City hopes 'villages' can boost AFRAM


Trying to boost this year's AFRAM Expo, Mayor Martin O'Malley yesterday announced a new format for Baltimore's largest ethnic festival, which is scheduled to start at the end of September at Pimlico Race Course.

At a news conference at Pimlico, the mayor said yesterday that the 24th AFRAM Expo will be organized around a "village concept," which the city and event organizers hope will draw thousands more people than in 1999.

The annual event, which is usually held in August, will be held on the Pimlico infield from Sept. 29 to 0ct. 1.

Last year's AFRAM was widely seen as a disappointment, attracting only a fraction of the crowds that organizers had hoped for and failing to break even financially.

In an attempt to increase interest, event organizers this year will organize AFRAM around nine villages, each with a distinctive theme, set up around the Pimlico infield.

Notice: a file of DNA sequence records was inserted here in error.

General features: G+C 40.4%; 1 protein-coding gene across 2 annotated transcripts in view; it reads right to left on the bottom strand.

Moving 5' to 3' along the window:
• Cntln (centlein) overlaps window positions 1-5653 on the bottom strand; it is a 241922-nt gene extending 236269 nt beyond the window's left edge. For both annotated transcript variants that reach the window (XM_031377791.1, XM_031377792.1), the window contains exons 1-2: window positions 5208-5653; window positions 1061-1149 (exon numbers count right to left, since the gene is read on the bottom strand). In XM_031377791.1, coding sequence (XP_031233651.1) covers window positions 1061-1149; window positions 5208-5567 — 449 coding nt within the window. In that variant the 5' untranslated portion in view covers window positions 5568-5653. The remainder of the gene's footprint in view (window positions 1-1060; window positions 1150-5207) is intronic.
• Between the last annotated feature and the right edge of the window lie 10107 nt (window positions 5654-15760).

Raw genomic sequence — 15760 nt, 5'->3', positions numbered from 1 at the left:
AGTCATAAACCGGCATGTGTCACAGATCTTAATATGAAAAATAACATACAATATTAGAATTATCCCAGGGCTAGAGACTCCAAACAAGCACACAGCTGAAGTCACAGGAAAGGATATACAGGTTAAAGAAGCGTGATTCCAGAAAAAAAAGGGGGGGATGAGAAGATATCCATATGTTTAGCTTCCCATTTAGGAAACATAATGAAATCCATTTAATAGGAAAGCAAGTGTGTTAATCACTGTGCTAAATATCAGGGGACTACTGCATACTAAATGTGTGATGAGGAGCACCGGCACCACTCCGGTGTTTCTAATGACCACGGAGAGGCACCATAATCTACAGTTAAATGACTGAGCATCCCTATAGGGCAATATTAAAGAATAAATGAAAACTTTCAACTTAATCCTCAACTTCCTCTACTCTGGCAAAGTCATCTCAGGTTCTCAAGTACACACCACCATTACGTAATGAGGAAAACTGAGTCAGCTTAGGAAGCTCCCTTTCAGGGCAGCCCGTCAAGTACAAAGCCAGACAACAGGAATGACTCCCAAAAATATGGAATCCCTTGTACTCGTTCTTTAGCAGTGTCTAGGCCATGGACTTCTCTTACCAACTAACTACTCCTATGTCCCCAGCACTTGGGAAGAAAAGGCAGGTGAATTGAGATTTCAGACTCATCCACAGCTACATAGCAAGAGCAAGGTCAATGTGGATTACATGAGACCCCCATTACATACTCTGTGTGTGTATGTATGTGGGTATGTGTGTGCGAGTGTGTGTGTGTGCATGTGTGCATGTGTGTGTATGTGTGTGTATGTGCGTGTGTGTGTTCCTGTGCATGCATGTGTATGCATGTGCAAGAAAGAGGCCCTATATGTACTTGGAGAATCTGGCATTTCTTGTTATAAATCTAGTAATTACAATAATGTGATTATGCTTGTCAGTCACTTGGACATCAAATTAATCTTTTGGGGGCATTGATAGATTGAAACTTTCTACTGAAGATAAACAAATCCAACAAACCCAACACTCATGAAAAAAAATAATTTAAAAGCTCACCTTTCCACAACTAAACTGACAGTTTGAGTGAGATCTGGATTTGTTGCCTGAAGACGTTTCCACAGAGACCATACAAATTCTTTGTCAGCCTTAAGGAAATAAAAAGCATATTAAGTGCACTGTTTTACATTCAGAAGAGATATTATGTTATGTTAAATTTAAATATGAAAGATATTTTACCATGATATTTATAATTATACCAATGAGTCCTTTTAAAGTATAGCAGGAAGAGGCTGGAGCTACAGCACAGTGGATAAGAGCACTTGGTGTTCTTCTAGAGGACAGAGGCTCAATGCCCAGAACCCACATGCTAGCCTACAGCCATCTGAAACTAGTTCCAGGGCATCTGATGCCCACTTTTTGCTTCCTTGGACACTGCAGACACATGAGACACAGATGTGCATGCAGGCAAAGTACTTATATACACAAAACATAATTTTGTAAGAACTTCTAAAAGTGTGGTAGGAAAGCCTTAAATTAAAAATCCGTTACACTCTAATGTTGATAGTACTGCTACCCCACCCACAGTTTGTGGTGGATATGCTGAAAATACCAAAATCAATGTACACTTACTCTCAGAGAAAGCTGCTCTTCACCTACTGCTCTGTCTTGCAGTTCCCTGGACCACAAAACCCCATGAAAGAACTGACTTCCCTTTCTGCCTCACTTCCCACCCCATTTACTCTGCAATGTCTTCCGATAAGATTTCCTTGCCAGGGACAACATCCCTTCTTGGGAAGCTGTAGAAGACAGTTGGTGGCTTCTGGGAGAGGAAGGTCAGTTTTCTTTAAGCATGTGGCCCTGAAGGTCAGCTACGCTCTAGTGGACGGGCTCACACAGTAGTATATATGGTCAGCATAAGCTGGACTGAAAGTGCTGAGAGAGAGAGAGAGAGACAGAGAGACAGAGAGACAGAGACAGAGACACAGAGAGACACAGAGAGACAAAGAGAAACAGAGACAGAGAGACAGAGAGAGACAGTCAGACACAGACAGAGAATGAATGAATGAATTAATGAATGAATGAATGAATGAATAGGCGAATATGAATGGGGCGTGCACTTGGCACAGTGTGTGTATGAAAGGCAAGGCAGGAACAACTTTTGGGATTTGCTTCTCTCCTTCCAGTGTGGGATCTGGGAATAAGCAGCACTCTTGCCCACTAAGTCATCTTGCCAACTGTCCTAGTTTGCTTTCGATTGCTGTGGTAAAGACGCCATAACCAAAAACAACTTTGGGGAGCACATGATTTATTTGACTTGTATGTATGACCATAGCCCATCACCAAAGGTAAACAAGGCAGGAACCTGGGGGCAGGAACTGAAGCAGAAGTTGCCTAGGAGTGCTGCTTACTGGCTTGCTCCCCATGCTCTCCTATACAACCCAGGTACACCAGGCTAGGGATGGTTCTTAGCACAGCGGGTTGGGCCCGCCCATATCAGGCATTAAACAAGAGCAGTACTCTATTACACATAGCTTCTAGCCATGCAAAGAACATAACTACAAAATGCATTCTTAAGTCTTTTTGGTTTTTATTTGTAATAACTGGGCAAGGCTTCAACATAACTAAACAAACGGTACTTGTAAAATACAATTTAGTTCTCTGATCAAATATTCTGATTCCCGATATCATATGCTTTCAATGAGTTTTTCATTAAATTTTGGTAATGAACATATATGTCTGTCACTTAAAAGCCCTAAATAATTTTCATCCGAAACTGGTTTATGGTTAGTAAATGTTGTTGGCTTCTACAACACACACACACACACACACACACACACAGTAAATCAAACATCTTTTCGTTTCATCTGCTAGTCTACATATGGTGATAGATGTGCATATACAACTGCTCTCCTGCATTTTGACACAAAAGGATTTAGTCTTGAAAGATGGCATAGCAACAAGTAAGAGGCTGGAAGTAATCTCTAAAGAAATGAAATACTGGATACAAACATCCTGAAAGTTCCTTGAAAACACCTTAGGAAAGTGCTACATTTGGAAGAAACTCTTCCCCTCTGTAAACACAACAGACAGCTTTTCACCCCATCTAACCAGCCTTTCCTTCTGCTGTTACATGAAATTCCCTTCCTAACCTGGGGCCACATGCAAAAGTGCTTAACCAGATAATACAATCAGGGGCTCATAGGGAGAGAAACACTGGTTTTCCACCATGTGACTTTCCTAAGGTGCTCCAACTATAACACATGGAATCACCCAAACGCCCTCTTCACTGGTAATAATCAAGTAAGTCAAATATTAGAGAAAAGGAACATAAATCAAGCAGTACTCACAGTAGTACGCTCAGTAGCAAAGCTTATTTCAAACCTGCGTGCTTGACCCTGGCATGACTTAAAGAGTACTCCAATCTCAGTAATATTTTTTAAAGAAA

The themes will focus on activities for children, as well as health and fitness, art, cultural heritage and technology - including workshops on job opportunities in technology.

O'Malley noted that it is important to have technology so prominently featured because the city is trying to boost its economy by bringing in more high-tech employers and workers.

O'Malley, joined by Baltimore Democratic Rep. Elijah E. Cummings and City Council President Sheila Dixon, said that he would work to make AFRAM the country's biggest ethnic festival, though he did not pledge financial resources.

Attendance figures for last year's three-day event, the first at Pimlico, was about 11,000, a tenth of what festival organizers said they were hoping for and far less than attedance figures from the year before.

In 1998, when the festival was held at Mondawmin Mall, about 25,000 people attended, according to AFRAM board Chairwoman Beverly Carter.

Because of the low attendance, and a resulting slide in retail sales, AFRAM did not award college scholarships last year. The festival had traditionally given out about a dozen scholarships, ranging from $500 to $2,500, to college-bound high school seniors.

"The festival has a new direction, a new sense about it this year," said Carter. "We're looking forward to it being a great success."

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